The conservative Rzeczpospolita warned, “Chaos in the health care system could upend Polish politics and impact the outcome of the presidential elections in May.”
As is the case all around the world, decades of austerity have devastated the Polish health care sector, which now counts among the worst in Europe. Under the PiS, cuts in health care have continued since 2015. This has created conditions where many young health care professionals leave the country searching for better wages and living conditions in other countries. In 2017, young doctors went on a hunger strike protesting the poverty wages and poor working conditions. Since then, more hospitals have been closed, while the number of patients has continued to increase.
About 30 percent of the Polish doctors who would treat patients with infectious diseases are themselves of retirement age, that is, the demographic most often and most severely affected by the coronavirus. The number of medical departments at hospitals specializing in infectious diseases was cut from 119 to 79 in the past few years, while Poland has a population of about 40 million.
Although technically there is public health care in Poland, the coverage is so poor that those left without additional private insurance often must wait months and years even for basic surgery, such as treatment of ruptures.
The average monthly salary in Poland is 1,234 euros, a little more than a third of the EU average of 3,080 euros (2018). Many workers live on significantly less. Pensioners, in particular, can barely afford additional medical costs, often living on only 250 euros a month. These poorest layers of the population, often the most vulnerable to the virus, will also be the hardest hit by the economic and social consequences by the international corona virus crisis.
Experts estimate that the worst-case scenario of the international development of the coronavirus spread could result in a 1-percent growth rate for the Polish economy this year, down from the predicted 3.6 percent. The last months have already seen a slowdown in economic growth and rising inflation.
In addition to potentially triggering an economic crisis, the coronavirus will starkly expose the impact of capitalist restoration and austerity by both PO and PiS governments, further exacerbating the significant class tensions in the country. Last year, the government was shaken by a 17-day nationwide strike of 300,000 teachers. The strike ended in a naked sell-out by the unions. Poverty wages and horrendous working conditions continue to shape the everyday lives of hundreds of thousands of teachers and their students where anger over the sell-out runs high.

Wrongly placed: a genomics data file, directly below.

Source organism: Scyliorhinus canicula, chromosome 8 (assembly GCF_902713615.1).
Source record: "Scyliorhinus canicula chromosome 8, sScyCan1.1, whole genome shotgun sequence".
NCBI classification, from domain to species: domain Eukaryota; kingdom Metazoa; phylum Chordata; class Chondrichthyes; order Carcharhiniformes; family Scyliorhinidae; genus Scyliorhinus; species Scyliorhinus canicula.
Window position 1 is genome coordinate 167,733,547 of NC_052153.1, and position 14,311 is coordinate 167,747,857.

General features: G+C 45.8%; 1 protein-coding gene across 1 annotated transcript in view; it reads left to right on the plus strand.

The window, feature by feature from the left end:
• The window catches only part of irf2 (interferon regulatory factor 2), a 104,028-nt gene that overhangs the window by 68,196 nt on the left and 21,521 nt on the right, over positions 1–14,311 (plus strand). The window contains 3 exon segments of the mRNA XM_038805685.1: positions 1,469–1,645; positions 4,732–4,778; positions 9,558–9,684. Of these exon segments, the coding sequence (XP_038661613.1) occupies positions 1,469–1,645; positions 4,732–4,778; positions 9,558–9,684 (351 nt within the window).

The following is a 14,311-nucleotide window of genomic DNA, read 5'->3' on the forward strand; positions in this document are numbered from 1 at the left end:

In February, the PiS government scrambled to prevent a strike by miners who had blocked roads and staged a two-hour warning strike to protest for higher wages. Again, working together with the union, the government struck a deal guaranteeing a 6 percent wage increase, which barely makes up for inflation, to prevent at the last minute a planned demonstration in Warsaw and a nationwide vote by miners on a strike.
The ruling PiS party and President Duda have responded to the growing social tensions by ever more aggressively resorting to the promotion of far-right nationalism, xenophobia and homophobia. Following a massive campaign by the government, earlier this year 100 Polish municipalities adopted resolutions declaring themselves to be “LGBTQ-free zones.” In February, the leading scholar Dariusz Stola stepped down as the head of the Polish Jewish Museum (POLIN) in Warsaw, as an extensive campaign by the Polish state against his work made his position all but impossible. In 2018, Duda ratified a far-right bill banning mention of Polish anti-Semitism in the discussion of the Nazi-led genocide of European Jewry during World War II.
The government has also continued to undermine the judiciary. In early February, Duda signed into law a bill which bans judges from questioning judicial appointments by the president and from engaging in political activity. In addition, several scandals in recent months further exposed the authoritarian orientation of PiS. In a recent interview, Duda declared that national security had to take precedent over press freedom.